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2024 BMW XM Label First Drive: When the standard XM isn’t enough


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The 2024 BMW XM Label is not a traditional M offering in any sense. BMW didn’t call it a Competition, CS or even a CSL, and that starts to make sense once you get a handle on what it is. This new name for an M variant hasn’t come without its growing pains, either. For those who paid extra-close attention to the XM lineup since its debut, you’ll recognize that “XM Label” wasn’t even the original name for this variant when it came out. It was to be called the “Label Red” when it debuted, and it featured what could be described as the gaudiest of red appearance packages known to humankind. As reported by others, the change was to simplify the name. Mission accomplished?

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At any rate, dropping the “Red” part of the name has come with design changes, too. The red accent package is not obligatory whatsoever, and BMW didn’t have a single example with the “Toronto Red” side trim on it for our first drive. That said, if you do want the red accent bands, they can be tacked on as a $0 option. The red “XM” badging is still present as a bit of a hangover from the “Red Label” naming scheme, but that’s your main telltale of this XM being a Label from the outside. One key bit we’ll note that hasn’t made its way into the production Label is the rather bold, red grille surround you can see from our original post here. We doubt that many will be complaining about its disappearance (nor that of the “lipstick-on-a-pig” quips that came with it).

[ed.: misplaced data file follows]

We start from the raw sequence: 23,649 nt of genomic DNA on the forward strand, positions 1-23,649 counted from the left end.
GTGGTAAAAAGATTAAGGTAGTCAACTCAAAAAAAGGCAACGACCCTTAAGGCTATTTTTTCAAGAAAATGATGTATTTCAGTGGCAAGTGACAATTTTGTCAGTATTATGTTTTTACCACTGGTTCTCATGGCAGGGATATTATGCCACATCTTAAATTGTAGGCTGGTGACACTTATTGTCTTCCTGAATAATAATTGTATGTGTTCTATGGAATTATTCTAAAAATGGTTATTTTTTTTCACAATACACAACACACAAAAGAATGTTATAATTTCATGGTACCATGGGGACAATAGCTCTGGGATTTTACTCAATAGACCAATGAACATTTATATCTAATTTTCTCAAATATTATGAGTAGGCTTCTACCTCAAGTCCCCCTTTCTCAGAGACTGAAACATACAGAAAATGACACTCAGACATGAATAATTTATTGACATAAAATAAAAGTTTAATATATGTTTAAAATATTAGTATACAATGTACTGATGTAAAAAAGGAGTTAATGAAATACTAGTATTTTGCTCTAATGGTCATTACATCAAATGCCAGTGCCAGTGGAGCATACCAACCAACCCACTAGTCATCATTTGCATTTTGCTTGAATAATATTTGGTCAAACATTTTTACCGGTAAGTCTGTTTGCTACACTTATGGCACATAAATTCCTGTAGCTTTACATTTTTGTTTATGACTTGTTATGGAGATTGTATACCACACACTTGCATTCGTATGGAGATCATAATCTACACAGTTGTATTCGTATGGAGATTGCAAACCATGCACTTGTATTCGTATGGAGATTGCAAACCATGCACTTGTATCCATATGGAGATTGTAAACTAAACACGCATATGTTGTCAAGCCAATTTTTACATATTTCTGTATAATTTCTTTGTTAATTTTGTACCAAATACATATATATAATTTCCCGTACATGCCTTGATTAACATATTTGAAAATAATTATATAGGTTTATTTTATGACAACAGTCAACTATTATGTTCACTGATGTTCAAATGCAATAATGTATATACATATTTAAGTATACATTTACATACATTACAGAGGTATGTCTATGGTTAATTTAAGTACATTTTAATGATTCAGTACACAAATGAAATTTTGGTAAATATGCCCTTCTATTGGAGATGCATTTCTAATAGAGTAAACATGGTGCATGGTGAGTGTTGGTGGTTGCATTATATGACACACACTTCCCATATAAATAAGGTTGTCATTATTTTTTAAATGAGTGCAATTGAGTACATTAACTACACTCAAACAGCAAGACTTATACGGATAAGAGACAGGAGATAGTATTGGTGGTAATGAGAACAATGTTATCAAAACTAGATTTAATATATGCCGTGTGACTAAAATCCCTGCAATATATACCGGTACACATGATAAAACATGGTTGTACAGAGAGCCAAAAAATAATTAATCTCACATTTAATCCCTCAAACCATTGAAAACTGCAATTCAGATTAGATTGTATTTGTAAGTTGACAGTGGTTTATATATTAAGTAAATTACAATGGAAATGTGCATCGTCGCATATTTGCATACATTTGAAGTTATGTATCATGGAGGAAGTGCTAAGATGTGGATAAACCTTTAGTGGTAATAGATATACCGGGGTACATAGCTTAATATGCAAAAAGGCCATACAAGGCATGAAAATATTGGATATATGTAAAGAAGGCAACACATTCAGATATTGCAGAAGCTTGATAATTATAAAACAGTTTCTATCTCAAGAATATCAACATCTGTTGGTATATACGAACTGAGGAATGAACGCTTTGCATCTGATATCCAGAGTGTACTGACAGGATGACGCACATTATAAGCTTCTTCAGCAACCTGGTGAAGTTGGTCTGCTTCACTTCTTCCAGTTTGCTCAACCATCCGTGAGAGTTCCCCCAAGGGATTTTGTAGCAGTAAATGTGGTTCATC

The XM Label’s looks are a big part of what sets it apart from the standard XM, though, and one of the Label’s big pluses is its complimentary BMW Individual paint options. You’ll be able to select between over 50 different alluring paints free of charge with the Label – our particular tester was a truly jaw-dropping Sepia Metallic. But for as good as the outside colors may be, BMW limited the interior options to just a single “Fiona Red/Black” two-tone Full Merino Leather setup. Non-Label versions of the XM offer numerous interior upholstery options, with far more interesting material and color choices, like Deep Lagoon with Vintage Coffee or Sakhir Orange with Black. You’re also locked into a single trim option consisting of carbon fiber with a red weave. All these red accents are paired with red vents and a red “XM” logo in the center stack. The appearance leans heavily toward the performance side of matters, but we can’t help but prefer the more classy and elegant packages available on the non-Label model.

As for what makes the performance of the XM Label different from the standard XM, it’s largely about power. The Label has a combined 738 horsepower and 738 pound-feet of torque versus the standard XM’s 644 horses and 590 pound-feet of twist. None of the electrified parts of this plug-in hybrid powertrain change, but BMW heavily increases output from the 4.4-liter twin-turbo V8. In Label guise, the combustion engine produces 94 more horsepower to bring it to a grand total of 577 ponies. That’s not even the highest we’ve seen from M’s version of the high-output V8, so don’t be surprised to see BMW push things even further in the future.